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From The Tale of Melibee, paragraph 8-18:
A gathering of people advising Melibeus on how to respond to the assault
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From The Canterbury Tales:
The Tale of Melibee
Paragraph 19-21
Melibeus and Prudence argue on the value of a woman's advice

§ 19        Whan Melibeus hadde herd that the gretteste partie of his conseil weren accorded that he sholde maken werre, anoon he consented to hir conseillyng, and fully affermed hire sentence. Thanne dame Prudence, whan that she saugh how that hir housbonde shoop hym for to wreken hym on his foes, and to bigynne werre, she in ful humble wise, whan she saugh hir tyme, seide to hym thise wordes: "My lord," quod she, "I yow biseche as hertely as I dar and kan, ne haste yow nat to faste, and for alle gerdons, as yeveth me audience. For Piers Alfonce seith, 'Whoso that dooth to thee oother good or harm, haste thee nat to quiten it; for in this wise thy freend wole abyde, and thyn anemy shal the lenger lyve in drede.' The proverbe seith, 'He hasteth wel that wisely kan abyde, and in wikked haste is no profit.'" § 19        When Melibeus had heard that the greatest part of his advisors were agreed that he should make war, immediately he consented to their advice and fully affirmed their opinion. Then dame Prudence, when she saw how her husband prepared himself to avenge himself on his foes and to begin war, she in very humble manner, when she saw her time, said to him these words: "My lord," said she, "I beseech you, as heartily as I dare and can, do not hasten yourself too fast and, as you hope to prosper, give me a hearing. For Petrus Alphonsus says, `Whoever does to you either good or harm, hasten thee not to requite it, for in this manner your friend will abide and your enemy shall the longer live in fear.' The proverb says, `He hastens well that wisely can abide,' and `in wicked haste is no benefit.'"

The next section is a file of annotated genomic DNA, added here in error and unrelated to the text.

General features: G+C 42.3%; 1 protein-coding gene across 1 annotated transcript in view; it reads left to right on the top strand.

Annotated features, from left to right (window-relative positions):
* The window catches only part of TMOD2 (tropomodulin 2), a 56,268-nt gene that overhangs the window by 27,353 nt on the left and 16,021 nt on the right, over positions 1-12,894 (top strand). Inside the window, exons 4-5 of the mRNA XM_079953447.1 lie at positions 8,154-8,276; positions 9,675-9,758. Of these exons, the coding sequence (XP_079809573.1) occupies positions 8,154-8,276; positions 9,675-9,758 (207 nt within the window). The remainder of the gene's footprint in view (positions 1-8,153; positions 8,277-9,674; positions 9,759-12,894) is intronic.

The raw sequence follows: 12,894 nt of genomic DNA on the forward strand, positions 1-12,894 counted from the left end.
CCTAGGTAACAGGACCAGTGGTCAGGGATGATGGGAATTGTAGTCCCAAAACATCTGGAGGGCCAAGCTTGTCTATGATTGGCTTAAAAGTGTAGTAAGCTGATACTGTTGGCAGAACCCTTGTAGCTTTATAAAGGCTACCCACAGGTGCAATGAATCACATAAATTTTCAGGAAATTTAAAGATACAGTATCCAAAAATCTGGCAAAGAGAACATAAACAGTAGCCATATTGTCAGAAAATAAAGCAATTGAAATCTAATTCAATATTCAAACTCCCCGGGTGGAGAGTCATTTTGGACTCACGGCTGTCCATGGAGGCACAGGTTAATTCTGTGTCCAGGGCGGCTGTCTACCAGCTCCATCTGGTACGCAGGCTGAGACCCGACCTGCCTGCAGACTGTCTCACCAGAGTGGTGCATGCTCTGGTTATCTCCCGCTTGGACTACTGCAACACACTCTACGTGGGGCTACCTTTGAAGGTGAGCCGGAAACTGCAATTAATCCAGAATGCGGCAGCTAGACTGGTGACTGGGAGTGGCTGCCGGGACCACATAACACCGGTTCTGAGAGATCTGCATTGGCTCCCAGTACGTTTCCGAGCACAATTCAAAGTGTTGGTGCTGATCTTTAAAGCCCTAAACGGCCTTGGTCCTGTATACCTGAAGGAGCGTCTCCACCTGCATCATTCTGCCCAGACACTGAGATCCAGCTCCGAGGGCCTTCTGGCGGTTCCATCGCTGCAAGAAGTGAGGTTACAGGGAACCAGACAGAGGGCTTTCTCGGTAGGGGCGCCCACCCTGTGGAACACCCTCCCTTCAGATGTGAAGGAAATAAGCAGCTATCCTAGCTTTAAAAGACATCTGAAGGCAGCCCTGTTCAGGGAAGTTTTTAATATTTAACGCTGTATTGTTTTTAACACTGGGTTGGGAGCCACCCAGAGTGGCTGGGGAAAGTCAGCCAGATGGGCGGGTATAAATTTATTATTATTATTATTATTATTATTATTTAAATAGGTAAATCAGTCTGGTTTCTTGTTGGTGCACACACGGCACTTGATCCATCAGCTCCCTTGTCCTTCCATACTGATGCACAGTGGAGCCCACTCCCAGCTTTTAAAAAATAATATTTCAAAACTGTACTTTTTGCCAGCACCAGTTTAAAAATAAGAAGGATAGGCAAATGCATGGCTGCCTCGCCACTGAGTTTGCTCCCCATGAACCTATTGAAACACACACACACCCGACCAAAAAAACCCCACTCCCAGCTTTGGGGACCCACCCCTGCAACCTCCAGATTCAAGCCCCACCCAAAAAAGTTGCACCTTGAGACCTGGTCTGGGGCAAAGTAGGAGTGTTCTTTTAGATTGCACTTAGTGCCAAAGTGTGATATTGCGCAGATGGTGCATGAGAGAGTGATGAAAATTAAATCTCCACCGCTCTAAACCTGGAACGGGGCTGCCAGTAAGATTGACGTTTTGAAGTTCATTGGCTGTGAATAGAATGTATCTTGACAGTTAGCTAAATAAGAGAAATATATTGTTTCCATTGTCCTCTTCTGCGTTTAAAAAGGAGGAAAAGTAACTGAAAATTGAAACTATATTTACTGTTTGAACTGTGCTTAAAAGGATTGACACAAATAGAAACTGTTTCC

§ 20        This Melibee answerde unto his wyf Prudence: "I purpose nat," quod he, "to werke by thy conseil, for many causes and resouns. For certes, every wight wolde holde me thanne a fool; this is to seyn, if I, for thy conseillyng, wolde chaungen thynges that been ordeyned and affermed by so manye wyse. Secoundely, I seye that alle wommen been wikke, and noon good of hem alle. For 'of a thousand men,' seith Salomon, 'I foond o good man, but certes, of alle wommen, good womman foond I nevere.' And also, certes, if I governed me by thy conseil, it sholde seme that I hadde yeve to thee over me the maistrie; and God forbede that it so weere! For Jhesus Syrak seith 'that if the wyf have maistrie, she is contrarious to hir housbonde.' And Salomon seith: 'Nevere in thy lyf to thy wyf, ne to thy child, ne to thy freend, ne yeve no power over thyself; for bettre it were that thy children aske of thy persone thynges that hem nedeth, than thou see thyself in the handes of thy children.' And also if I wolde werke by thy conseillyng, certes, my conseil moste som tyme be secree, til it were tyme that it moste be knowe, and this ne may noght be. (Car il est escript, la genglerie des femmes ne puet riens celler fors ce qu' elle ne scet. Apres, le philosophre dit, en mauvais conseil les femmes vainquent les hommes: et par ces raisons je ne dois point user de ton conseil.)" § 20        This Melibee answered unto his wife Prudence: "I do not intend," said he, "to work according to your advice, for many causes and reasons. For certainly, every person would hold me then a fool; this is to say, if I, by your advice, would change things that are ordained and affirmed by so many wise men. Secondly, I say that all women are wicked, and not one good of them all. For `of a thousand men,' says Solomon, `I found one good man, but certainly, of all women, a good woman found I never.' And also, certainly, if I governed myself according to your advice, it should seem that I had given to you the mastery over me, and God forbid that it were so! For Jesus son of Sirach says that `if the wife have mastery, she is contrary to her husband.' And Solomon says: `Never in your life to your wife, nor to your child, nor to your friend give any power over thyself, for it would be better that your children ask of thy person things that they need than that you see yourself in the hands of your children.' And also if I would work according to your advice, certainly, my counsel must sometimes be secret, until it were time that it must be known, and this may not be. (French: For it is written that the chattering of women can hide nothing except what she doe not know. Moreover, the philosopher says in evil counsel women conquer men; and for those reasons I must not use any of your advice.)"